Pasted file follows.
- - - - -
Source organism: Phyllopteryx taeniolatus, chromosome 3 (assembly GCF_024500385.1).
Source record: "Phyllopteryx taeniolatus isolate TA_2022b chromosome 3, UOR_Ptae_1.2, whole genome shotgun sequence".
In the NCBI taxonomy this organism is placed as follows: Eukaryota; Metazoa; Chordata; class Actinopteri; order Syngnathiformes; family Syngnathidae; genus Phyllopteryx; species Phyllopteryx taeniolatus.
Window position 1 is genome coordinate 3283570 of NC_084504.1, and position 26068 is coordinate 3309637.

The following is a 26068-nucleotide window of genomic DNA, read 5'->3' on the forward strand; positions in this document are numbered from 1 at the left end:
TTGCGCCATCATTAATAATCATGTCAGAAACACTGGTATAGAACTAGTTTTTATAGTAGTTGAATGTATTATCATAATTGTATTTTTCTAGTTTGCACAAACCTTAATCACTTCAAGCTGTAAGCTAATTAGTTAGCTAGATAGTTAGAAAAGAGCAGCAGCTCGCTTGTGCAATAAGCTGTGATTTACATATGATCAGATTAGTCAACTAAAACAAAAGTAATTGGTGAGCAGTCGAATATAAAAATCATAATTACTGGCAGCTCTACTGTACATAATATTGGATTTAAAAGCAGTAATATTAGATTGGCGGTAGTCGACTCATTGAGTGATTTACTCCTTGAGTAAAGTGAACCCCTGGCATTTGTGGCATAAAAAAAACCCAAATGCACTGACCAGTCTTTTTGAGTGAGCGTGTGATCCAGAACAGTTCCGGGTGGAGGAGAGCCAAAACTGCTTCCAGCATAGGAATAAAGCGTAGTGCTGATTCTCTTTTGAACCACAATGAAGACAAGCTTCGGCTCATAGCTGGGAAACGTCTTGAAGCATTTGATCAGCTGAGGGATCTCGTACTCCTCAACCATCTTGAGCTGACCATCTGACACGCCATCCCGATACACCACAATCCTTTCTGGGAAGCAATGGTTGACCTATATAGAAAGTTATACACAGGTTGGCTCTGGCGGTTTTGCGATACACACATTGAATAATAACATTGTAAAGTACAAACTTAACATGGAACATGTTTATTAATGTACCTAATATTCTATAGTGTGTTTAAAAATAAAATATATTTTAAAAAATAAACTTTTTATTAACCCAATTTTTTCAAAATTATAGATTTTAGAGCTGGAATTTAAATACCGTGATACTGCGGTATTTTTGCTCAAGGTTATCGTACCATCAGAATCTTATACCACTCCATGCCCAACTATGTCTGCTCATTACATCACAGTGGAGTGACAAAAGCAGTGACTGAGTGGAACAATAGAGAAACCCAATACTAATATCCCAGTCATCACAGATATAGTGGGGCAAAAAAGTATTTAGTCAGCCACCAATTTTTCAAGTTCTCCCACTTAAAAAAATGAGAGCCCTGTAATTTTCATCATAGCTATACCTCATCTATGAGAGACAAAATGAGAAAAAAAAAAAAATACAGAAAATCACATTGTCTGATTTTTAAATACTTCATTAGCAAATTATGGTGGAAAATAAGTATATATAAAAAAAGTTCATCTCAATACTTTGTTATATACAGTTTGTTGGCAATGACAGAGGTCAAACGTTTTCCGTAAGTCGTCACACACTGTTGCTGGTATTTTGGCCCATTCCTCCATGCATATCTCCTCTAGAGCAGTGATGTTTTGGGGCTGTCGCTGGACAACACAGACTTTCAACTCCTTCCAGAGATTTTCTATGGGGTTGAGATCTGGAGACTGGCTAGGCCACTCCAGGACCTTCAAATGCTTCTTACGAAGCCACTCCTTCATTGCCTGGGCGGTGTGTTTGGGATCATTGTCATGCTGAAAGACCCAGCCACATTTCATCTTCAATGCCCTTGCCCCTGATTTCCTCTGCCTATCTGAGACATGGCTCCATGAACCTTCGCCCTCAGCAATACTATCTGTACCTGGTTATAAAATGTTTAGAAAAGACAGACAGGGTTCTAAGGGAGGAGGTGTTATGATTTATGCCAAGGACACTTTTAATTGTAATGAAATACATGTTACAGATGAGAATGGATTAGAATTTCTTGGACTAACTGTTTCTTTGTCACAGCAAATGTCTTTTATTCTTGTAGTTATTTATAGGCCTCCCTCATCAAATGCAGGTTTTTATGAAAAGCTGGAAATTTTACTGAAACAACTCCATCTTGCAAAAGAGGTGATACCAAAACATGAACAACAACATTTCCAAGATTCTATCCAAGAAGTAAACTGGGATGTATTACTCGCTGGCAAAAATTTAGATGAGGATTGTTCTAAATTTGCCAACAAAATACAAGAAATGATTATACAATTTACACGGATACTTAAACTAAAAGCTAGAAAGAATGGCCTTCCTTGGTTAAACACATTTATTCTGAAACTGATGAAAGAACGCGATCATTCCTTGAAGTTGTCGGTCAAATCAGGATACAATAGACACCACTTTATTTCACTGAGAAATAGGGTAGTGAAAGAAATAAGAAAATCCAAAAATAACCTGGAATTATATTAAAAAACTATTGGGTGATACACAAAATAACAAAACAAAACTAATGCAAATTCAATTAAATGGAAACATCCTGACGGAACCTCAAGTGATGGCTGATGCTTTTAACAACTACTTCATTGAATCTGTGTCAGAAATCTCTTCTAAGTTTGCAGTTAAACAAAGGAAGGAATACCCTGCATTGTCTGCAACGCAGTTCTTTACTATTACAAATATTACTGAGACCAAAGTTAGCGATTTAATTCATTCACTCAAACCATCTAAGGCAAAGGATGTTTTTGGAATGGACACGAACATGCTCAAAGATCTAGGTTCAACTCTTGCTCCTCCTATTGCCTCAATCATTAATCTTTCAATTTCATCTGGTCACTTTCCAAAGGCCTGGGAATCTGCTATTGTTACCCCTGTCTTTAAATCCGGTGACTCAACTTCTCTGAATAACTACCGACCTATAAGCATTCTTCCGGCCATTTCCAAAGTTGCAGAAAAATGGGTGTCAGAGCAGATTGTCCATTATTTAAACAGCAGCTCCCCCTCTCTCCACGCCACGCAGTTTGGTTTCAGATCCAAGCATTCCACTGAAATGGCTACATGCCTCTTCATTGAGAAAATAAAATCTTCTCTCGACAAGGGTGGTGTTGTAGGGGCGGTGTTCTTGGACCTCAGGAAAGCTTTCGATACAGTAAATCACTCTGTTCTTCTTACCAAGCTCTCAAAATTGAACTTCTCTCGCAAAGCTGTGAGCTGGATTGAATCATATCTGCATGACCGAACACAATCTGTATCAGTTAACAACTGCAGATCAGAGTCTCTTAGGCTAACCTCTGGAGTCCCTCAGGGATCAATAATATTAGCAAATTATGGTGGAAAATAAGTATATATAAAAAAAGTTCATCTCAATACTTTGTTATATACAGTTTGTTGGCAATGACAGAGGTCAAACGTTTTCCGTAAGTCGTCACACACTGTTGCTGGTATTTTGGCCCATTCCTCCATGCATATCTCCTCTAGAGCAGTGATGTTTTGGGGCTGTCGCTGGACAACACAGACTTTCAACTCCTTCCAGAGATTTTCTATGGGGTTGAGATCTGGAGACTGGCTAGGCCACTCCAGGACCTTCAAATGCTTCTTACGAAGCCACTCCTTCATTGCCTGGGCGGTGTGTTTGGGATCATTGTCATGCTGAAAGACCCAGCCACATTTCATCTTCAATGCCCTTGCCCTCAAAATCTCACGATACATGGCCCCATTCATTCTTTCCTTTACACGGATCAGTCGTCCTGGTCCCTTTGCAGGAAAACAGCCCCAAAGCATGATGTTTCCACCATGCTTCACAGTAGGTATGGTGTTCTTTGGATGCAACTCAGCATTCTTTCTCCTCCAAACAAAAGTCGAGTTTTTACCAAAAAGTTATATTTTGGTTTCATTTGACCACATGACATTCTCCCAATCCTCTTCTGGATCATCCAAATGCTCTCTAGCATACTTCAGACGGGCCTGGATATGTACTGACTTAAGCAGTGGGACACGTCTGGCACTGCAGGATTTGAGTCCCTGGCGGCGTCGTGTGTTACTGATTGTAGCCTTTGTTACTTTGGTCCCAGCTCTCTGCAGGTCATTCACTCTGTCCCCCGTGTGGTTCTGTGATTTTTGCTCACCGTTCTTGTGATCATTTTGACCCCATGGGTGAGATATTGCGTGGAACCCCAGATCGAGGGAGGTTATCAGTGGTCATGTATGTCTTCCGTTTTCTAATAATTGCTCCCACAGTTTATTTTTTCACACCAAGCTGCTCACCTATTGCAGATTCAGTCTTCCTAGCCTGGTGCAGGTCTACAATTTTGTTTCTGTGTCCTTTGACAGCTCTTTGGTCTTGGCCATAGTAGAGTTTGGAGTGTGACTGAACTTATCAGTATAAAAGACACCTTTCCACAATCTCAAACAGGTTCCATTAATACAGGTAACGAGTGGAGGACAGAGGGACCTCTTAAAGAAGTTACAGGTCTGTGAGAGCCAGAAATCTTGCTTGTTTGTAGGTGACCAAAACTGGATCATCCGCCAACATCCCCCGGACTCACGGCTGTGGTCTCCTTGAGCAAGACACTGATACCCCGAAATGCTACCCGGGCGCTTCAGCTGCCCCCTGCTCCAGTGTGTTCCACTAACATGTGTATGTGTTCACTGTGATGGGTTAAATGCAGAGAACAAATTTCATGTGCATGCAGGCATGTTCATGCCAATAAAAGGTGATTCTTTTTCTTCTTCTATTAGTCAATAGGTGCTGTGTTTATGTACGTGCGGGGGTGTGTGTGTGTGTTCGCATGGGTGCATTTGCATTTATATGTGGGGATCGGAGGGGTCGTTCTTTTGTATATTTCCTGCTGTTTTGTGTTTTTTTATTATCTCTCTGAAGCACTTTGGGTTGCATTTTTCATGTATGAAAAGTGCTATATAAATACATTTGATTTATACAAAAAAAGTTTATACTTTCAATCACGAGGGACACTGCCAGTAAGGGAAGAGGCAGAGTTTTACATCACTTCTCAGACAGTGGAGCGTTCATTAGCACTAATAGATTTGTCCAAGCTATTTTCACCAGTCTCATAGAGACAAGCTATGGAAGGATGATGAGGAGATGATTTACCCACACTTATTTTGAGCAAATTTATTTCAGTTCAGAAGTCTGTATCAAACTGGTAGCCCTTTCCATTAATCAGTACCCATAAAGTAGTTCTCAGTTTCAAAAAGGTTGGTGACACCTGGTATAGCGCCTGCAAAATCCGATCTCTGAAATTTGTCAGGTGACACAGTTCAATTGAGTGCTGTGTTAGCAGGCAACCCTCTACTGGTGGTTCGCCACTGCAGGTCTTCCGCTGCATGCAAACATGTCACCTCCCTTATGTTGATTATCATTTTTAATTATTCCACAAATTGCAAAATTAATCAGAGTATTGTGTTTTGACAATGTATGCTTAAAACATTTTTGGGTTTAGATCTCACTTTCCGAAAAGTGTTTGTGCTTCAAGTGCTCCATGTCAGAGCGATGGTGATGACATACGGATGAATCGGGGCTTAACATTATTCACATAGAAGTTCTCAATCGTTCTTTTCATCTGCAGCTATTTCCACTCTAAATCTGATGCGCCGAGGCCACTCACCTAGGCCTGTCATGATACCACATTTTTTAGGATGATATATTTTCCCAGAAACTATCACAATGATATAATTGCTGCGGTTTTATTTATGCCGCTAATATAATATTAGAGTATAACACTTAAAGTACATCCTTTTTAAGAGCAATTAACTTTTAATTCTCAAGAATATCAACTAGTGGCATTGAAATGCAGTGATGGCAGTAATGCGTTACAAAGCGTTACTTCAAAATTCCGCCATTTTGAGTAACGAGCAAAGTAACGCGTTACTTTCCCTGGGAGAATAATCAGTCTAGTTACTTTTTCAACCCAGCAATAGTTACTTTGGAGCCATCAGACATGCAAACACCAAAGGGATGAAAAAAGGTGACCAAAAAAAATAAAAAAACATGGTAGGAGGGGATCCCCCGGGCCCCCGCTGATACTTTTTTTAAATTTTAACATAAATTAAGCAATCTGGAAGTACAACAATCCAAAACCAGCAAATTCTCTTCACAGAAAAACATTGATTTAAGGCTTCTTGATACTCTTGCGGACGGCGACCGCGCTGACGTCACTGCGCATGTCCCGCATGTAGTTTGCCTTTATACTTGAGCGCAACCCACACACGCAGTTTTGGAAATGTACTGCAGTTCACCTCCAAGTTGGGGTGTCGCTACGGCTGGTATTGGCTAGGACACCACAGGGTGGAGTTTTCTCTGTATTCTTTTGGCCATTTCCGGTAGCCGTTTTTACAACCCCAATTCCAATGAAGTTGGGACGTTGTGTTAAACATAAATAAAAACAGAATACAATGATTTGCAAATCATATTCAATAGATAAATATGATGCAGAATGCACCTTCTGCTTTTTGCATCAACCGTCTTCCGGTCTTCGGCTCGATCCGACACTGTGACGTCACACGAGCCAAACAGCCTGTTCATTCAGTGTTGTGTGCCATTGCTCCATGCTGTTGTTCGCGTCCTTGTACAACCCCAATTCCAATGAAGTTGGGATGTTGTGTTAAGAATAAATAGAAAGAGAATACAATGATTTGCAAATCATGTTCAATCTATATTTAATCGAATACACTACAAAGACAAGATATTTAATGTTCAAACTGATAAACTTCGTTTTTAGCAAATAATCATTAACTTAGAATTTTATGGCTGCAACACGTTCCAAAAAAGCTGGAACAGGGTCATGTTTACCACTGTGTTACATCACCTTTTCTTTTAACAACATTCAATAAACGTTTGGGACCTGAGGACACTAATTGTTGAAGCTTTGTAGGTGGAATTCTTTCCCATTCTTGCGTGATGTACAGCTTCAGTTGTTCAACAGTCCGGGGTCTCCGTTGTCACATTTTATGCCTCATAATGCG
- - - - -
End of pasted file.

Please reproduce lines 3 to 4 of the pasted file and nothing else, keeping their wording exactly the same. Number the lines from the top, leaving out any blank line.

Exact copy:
In the NCBI taxonomy this organism is placed as follows: Eukaryota; Metazoa; Chordata; class Actinopteri; order Syngnathiformes; family Syngnathidae; genus Phyllopteryx; species Phyllopteryx taeniolatus.
Window position 1 is genome coordinate 3283570 of NC_084504.1, and position 26068 is coordinate 3309637.